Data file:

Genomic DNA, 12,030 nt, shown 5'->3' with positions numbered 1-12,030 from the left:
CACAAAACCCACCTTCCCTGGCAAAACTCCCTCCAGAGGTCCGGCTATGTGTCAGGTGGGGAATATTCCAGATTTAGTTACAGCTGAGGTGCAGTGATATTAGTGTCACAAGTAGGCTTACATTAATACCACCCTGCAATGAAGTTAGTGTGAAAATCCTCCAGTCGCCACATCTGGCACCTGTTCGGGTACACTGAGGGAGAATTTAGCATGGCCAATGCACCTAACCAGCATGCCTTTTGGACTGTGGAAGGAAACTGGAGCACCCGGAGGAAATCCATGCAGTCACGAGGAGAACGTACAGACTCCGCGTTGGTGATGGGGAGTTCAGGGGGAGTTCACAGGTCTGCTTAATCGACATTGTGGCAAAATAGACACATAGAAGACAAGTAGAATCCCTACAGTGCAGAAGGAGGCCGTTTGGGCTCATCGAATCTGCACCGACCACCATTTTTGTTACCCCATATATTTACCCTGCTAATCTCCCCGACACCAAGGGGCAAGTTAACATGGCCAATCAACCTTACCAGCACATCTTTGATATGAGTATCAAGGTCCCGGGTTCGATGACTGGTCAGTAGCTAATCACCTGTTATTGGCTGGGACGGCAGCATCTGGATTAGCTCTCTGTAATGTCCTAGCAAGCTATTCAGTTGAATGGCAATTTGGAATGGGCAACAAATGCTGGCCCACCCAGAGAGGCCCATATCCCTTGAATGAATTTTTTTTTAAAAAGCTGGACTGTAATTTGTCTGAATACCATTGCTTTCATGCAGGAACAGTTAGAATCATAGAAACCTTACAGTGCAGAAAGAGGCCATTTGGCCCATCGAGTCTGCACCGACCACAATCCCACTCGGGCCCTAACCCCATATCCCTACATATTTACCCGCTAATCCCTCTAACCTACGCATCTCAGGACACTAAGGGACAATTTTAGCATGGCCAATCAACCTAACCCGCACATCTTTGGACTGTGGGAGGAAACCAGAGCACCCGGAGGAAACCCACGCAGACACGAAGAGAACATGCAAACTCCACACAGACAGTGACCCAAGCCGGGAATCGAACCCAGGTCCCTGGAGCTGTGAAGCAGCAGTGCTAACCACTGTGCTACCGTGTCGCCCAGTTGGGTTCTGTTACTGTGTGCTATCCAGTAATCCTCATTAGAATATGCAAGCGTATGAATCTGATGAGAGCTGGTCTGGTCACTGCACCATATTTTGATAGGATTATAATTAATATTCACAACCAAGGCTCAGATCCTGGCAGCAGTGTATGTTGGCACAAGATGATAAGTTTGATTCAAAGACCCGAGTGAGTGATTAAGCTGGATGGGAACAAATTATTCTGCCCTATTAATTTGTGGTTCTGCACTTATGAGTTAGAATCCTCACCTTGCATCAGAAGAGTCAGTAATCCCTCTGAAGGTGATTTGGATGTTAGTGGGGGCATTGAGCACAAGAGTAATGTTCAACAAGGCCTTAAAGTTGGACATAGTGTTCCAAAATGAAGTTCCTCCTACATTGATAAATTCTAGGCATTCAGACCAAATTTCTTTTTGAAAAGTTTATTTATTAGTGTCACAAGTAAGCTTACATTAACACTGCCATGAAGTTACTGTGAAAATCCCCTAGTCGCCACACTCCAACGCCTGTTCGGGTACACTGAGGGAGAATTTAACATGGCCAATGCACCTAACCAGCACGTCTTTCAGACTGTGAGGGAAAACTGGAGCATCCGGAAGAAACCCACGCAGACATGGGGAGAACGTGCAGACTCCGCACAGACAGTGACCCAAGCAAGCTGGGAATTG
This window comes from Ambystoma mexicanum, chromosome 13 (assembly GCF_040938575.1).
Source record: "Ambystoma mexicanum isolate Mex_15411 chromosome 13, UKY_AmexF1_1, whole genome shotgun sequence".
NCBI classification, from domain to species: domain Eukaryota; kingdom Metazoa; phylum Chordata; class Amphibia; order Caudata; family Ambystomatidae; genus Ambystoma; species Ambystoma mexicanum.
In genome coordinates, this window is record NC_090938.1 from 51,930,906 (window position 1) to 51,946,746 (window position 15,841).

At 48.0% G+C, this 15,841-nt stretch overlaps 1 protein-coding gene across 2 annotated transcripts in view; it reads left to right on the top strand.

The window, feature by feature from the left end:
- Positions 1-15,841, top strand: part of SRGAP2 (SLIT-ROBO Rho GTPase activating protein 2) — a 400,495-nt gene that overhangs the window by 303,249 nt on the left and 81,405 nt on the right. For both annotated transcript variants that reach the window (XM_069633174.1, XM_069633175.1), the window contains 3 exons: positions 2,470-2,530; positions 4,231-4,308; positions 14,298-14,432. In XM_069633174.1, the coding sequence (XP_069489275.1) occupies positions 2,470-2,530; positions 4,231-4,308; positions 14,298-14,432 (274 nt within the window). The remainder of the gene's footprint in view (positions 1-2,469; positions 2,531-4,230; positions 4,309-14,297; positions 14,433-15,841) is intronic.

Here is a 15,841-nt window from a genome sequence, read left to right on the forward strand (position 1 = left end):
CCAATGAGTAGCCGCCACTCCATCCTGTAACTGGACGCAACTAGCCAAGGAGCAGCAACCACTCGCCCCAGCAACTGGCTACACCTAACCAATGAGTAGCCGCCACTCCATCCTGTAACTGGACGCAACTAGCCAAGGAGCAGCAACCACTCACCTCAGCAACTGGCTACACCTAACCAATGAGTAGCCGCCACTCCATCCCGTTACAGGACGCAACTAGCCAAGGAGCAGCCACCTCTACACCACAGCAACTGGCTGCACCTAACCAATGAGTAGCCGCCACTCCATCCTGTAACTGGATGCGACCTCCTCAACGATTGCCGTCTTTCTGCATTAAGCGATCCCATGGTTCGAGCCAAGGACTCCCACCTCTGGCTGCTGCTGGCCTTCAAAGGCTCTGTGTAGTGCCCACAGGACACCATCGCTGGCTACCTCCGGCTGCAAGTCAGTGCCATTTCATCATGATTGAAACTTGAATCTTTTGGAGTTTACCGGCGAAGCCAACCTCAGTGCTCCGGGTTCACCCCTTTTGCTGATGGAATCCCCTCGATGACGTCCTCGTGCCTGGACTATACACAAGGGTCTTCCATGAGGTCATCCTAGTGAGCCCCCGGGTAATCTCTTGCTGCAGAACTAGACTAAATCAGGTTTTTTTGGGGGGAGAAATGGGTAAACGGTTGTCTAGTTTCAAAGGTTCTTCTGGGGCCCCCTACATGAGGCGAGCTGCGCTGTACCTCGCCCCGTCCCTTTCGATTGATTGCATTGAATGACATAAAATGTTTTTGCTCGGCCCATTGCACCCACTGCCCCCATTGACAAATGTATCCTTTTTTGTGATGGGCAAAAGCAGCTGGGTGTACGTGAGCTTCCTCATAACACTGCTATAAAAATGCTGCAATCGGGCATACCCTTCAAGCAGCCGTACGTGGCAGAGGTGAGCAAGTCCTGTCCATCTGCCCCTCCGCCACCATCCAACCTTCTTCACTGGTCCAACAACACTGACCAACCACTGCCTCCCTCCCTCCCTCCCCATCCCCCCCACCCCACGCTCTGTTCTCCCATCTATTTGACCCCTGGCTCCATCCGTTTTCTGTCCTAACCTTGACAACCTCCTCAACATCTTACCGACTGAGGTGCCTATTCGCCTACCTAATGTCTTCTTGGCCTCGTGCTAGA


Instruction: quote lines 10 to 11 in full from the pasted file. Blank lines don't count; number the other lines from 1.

Here is a 15,841-nt window from a genome sequence, read left to right on the forward strand (position 1 = left end):
CCAATGAGTAGCCGCCACTCCATCCTGTAACTGGACGCAACTAGCCAAGGAGCAGCAACCACTCGCCCCAGCAACTGGCTACACCTAACCAATGAGTAGCCGCCACTCCATCCTGTAACTGGACGCAACTAGCCAAGGAGCAGCAACCACTCACCTCAGCAACTGGCTACACCTAACCAATGAGTAGCCGCCACTCCATCCCGTTACAGGACGCAACTAGCCAAGGAGCAGCCACCTCTACACCACAGCAACTGGCTGCACCTAACCAATGAGTAGCCGCCACTCCATCCTGTAACTGGATGCGACCTCCTCAACGATTGCCGTCTTTCTGCATTAAGCGATCCCATGGTTCGAGCCAAGGACTCCCACCTCTGGCTGCTGCTGGCCTTCAAAGGCTCTGTGTAGTGCCCACAGGACACCATCGCTGGCTACCTCCGGCTGCAAGTCAGTGCCATTTCATCATGATTGAAACTTGAATCTTTTGGAGTTTACCGGCGAAGCCAACCTCAGTGCTCCGGGTTCACCCCTTTTGCTGATGGAATCCCCTCGATGACGTCCTCGTGCCTGGACTATACACAAGGGTCTTCCATGAGGTCATCCTAGTGAGCCCCCGGGTAATCTCTTGCTGCAGAACTAGACTAAATCAGGTTTTTTTGGGGGGAGAAATGGGTAAACGGTTGTCTAGTTTCAAAGGTTCTTCTGGGGCCCCCTACATGAGGCGAGCTGCGCTGTACCTCGCCCCGTCCCTTTCGATTGATTGCATTGAATGACATAAAATGTTTTTGCTCGGCCCATTGCACCCACTGCCCCCATTGACAAATGTATCCTTTTTTGTGATGGGCAAAAGCAGCTGGGTGTACGTGAGCTTCCTCATAACACTGCTATAAAAATGCTGCAATCGGGCATACCCTTCAAGCAGCCGTACGTGGCAGAGGTGAGCAAGTCCTGTCCATCTGCCCCTCCGCCACCATCCAACCTTCTTCACTGGTCCAACAACACTGACCAACCACTGCCTCCCTCCCTCCCTCCCCATCCCCCCCACCCCACGCTCTGTTCTCCCATCTATTTGACCCCTGGCTCCATCCGTTTTCTGTCCTAACCTTGACAACCTCCTCAACATCTTACCGACTGAGGTGCCTATTCGCCTACCTAATGTCTTCTTGGCCTCGTGCTAGA